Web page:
These two religions came into violent conflict, and until the West became "secular" it was difficult or impossible for one of these to survive alongside the other in the same geographic area.
When both these religions met Hindus, they found people "without God". Deeper examination found Hindus to have false Gods. The only way Christians could "explain" Hindus to themselves was by going back to their books and coming up with the answer "pagan". The only way Muslims could explain Hindus to themselves was to go back to their scriptures and find that these were "kafirs". In both cases Hindus had no religion, they were Godless and needed to be brought under (an Islamic or Christian) God.
By the time Islam and Christianity "met" each other again in India, they had already fought enough battles to understand that there could be more than one religion. They both understood that other religions had to be fought because theirs was the only true religion. The other was always false.
In India, Islam and Christianity met a mix of people who sometimes fought and sometimes did not fight. Those Hindus who fought in the name of some God had to be opposed because they were following a false God. Those Hindus who did not fight but accepted Islam or Christianity had to be "saved" because they had no God.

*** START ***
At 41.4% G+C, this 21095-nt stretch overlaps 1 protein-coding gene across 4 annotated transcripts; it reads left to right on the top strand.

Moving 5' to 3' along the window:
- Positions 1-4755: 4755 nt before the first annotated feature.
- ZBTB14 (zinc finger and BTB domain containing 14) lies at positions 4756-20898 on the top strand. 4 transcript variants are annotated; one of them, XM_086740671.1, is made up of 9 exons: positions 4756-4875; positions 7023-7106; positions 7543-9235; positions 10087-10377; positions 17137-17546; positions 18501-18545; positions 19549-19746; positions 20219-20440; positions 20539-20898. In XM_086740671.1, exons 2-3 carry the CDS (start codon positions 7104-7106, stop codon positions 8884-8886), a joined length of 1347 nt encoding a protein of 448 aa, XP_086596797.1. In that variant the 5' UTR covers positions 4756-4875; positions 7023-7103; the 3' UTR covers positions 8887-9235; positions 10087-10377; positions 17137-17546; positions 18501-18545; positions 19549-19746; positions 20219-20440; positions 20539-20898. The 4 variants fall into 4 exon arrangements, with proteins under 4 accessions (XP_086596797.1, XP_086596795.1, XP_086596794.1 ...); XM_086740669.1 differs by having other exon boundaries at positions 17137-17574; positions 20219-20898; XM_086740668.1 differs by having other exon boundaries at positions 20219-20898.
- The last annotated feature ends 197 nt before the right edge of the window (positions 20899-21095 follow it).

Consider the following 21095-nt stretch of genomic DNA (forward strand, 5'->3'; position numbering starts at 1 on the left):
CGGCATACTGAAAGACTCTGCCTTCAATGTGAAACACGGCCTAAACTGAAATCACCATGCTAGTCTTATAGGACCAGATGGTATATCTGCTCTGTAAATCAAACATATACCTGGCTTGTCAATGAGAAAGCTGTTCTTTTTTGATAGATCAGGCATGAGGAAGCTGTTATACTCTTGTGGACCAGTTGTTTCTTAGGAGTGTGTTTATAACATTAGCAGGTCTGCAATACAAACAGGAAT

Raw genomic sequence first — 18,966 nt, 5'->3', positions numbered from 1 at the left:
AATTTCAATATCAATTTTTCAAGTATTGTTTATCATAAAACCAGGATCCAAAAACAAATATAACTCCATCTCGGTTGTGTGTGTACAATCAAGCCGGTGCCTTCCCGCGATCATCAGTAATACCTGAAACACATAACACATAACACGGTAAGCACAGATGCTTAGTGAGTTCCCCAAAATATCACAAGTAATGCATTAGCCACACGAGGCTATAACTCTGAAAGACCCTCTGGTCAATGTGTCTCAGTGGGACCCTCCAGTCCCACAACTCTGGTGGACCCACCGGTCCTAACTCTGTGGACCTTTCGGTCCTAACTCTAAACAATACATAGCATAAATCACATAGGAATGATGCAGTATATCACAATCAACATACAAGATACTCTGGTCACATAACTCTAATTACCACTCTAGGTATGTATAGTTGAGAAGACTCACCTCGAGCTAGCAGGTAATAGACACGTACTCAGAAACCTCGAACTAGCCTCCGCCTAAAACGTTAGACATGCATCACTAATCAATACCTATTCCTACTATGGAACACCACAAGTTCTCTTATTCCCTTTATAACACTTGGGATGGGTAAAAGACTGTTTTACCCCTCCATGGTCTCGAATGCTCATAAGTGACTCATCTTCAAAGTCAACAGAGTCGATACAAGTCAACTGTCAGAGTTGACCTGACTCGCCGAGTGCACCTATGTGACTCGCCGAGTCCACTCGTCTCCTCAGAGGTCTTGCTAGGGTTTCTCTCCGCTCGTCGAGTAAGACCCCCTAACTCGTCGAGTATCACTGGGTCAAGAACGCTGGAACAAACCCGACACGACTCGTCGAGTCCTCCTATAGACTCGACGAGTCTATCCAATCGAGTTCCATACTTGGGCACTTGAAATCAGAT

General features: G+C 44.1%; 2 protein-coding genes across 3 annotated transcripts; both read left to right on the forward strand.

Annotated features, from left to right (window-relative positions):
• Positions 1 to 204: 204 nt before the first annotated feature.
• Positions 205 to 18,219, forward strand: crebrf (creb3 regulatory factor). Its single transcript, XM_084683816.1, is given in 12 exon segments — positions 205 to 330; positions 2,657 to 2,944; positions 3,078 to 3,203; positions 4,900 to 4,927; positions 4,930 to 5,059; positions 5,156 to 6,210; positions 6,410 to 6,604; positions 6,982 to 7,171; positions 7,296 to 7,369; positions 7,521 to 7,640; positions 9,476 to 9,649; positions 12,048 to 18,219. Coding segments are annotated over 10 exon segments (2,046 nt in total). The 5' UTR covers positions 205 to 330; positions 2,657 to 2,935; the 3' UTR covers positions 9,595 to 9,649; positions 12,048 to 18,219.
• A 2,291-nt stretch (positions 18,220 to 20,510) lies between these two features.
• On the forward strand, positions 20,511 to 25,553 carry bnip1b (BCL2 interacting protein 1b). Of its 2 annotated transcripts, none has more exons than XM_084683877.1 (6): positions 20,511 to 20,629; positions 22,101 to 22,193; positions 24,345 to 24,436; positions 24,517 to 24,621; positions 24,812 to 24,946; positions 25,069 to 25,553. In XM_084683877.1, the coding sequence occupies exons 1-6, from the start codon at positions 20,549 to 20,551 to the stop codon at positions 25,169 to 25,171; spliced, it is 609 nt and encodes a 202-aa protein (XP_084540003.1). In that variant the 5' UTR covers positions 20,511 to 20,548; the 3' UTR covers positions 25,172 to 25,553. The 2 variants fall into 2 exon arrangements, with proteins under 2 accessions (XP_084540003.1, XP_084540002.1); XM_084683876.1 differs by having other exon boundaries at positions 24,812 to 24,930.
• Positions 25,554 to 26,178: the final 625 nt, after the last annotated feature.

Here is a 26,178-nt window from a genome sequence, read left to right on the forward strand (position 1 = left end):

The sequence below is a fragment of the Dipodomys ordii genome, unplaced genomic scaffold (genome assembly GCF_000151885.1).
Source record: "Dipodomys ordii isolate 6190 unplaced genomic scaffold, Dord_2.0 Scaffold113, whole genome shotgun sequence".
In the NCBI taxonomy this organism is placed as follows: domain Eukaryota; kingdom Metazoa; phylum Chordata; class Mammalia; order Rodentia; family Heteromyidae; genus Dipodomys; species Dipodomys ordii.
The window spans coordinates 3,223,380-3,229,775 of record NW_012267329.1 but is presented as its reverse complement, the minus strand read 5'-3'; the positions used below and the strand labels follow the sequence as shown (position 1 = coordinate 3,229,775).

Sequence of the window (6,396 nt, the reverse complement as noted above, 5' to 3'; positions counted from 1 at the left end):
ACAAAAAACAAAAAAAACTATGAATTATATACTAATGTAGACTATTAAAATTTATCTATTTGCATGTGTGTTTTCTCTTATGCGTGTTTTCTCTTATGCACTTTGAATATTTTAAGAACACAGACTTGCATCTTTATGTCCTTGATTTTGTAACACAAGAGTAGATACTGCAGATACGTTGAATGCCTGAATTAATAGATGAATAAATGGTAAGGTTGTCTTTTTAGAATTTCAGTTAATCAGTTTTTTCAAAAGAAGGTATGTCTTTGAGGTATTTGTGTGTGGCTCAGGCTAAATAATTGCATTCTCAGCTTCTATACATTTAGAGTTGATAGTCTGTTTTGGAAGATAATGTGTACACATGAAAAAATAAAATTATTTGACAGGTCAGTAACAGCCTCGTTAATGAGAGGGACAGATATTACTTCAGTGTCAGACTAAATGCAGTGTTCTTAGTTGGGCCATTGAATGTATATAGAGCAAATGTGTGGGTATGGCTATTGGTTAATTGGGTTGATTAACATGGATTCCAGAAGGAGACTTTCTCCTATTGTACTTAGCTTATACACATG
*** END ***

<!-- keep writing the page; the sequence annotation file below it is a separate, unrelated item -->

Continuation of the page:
This "mixed" behavior of Hindus could not be given one label as one religion. This is what led to the idea that Hinduism was not one religion, or was, at best multiple religions.
If we can accept the story so far as being reasonably representative of the truth, we can move on to what Hindus felt when faced with all these saviors.
Hindus never defined themselves as a "religion" and so could not ay "Yes we have a religion". This was quite convenient for the saviors who had to save Hindus.
However the one common denominator of all saviors who came to India, whether of an Islamic flavor or of a Christian flavor, they were disruptors. They disrupted and destroyed old social and cultural structures while they claimed to rescue and save.
Because both religions were predatory, and sought to change everyone and remove everything that existed, Hindus had no answers. Hindus had no single banner or single God to rally around. For too many centuries, Hindus had already evolved as people who mostly did not fight over God, and at the very least had never developed rules that asked for fighting if Gods were not similar.